|'The Testament', on Henryson's own evidence,
derives from the poet's own reading of, and his critical reaction
to, Chaucer's 'Troilus and Criseyde'.
Geoffrey Chaucer was born c.1346 and died around 1400. As a poet,
he is generally considered to be the greatest English poet of the
Middle Ages. He was recognised during his lifetime and remained influential
throughout the 15th Century. It was he who wrote 'The Canterbury
Tales' which is an unfinished collection of tales told in the
course of a pilgrimage to Becket's shrine at Canterbury.
Chaucer's poem, 'Troilus and Criseyde' was written c.1385.
The story comes from the Trojan legend and was developed in the twelfth
century by the French poet, Benoit de Sainte-Maure, whose 'Roman
de Troie' came from classical sources. Gradually, through other
writers and interpretations, the story became a medieval creation.
Set during the Trojan wars, the poem tells the story of the love of
Troilus, a noble young warrior, and Criseyde, the daughter of Calchas,
an astronomer. Troilus sees and falls in love with Criseyde and they
begin a secret affair. They live happily until Calchas and the Greeks
demand Criseyde in exchange for a prisoner of war. The lovers do not
flee, nor do they negotiate, but Criseyde goes to the Greeks and promises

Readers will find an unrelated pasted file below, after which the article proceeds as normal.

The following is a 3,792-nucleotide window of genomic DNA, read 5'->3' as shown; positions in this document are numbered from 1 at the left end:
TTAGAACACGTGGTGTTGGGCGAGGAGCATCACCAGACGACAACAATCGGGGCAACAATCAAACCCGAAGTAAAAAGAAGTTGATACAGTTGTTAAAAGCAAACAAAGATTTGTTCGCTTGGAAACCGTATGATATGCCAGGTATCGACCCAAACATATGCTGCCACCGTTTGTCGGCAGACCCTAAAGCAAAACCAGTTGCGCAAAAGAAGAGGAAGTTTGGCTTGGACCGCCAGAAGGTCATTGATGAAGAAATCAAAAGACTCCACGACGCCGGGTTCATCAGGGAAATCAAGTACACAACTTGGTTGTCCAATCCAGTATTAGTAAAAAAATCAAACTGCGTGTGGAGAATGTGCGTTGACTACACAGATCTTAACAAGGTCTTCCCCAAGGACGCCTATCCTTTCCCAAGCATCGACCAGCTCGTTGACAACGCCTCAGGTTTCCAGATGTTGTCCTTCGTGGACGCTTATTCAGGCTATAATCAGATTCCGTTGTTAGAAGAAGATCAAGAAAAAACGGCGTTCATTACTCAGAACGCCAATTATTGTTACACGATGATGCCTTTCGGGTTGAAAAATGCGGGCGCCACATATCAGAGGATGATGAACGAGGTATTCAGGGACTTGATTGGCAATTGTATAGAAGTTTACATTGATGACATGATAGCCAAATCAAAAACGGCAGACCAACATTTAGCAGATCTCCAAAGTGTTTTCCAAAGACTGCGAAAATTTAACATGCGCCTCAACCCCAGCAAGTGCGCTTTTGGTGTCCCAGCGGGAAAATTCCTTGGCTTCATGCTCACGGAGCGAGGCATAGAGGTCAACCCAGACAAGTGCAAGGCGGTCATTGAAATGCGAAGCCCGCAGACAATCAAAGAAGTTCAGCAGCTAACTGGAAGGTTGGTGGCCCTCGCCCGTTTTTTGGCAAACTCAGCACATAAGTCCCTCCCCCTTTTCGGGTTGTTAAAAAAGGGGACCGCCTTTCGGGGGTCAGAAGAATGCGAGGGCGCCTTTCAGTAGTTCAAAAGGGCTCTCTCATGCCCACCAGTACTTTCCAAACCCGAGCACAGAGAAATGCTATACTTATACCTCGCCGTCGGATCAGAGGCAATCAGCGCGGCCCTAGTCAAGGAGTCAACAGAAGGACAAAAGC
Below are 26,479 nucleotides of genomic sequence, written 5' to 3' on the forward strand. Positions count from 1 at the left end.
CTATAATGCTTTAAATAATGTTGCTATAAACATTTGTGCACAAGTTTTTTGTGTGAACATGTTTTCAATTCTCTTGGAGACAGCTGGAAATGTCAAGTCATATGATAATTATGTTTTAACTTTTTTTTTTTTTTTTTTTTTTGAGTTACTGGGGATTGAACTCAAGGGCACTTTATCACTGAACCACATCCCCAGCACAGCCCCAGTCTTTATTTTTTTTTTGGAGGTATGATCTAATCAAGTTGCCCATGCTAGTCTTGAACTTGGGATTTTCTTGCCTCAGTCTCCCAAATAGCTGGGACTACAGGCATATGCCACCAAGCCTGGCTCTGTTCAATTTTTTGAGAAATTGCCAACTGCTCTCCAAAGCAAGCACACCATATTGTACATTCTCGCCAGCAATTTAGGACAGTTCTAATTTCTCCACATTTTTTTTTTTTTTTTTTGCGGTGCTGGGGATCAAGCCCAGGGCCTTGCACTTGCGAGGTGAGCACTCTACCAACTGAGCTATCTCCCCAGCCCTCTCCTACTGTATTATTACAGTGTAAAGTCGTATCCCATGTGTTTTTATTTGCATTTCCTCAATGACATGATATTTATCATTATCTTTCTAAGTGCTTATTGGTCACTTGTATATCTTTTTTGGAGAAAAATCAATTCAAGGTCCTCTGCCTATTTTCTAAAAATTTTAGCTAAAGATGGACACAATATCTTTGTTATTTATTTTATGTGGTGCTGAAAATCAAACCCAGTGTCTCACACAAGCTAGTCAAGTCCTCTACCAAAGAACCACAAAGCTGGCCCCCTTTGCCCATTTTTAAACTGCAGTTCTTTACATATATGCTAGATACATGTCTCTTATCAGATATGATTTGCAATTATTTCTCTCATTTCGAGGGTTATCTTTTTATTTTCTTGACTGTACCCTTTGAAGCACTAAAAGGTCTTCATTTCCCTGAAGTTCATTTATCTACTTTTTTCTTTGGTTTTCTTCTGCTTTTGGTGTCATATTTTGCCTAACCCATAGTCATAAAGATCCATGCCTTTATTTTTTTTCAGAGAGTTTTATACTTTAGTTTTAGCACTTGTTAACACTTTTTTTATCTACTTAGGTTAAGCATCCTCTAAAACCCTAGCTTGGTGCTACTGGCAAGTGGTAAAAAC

to return as soon as possible. When she does not come, Troilus is
consumed with grief.
Meanwhile, Criseyde reluctantly takes the Greek Diomede as a liver.
In a dream, Troilus sees his betrayal as Diomede is wearing a brooch
that he (Troilus) had given to his lover. He goes to the Greek camp,
hears Diomede and Criseyde together. Stricken by the betrayal, he
goes into battle and dies in glory. He ascends to the seventh sphere
and looks down on earth. The poem concludes with Troilus reorganising
the vanity of worldly concerns.
What Henryson is concerned with is a highly reductive reading of
Chaucer's text. He ignores everything that has gone before in Chaucer's
text. He doesn't say anything about Diomede's wooing and Criseyde's
anguish, but 'continues' with her 'story'.
Because 'The Testament' is a lengthy text to study (there are
87 stanzas in all), it may be easier to the divide the poem into
manageable sections, each dealing with a different focus and 'natural
breaks' in the poem. Work your way through the following analysis
of the text and activities. Your answers will provide you with
a comprehensive set of notes that will enhance your classwork
with your teacher, your class discussions and finally, your understanding
of the poem.
||Lesley Porter's notes supplied by permission of Fife Council.
Study Tools Menu
Testament of Cresseid:
Robert Henryson: Biographical
Robert Henryson - Historical
Context: The State and The Church 1480s to 1700
Testament of Cresseid in Context
Testament of Cresseid in Print
Middle Scots Language
The Trojan War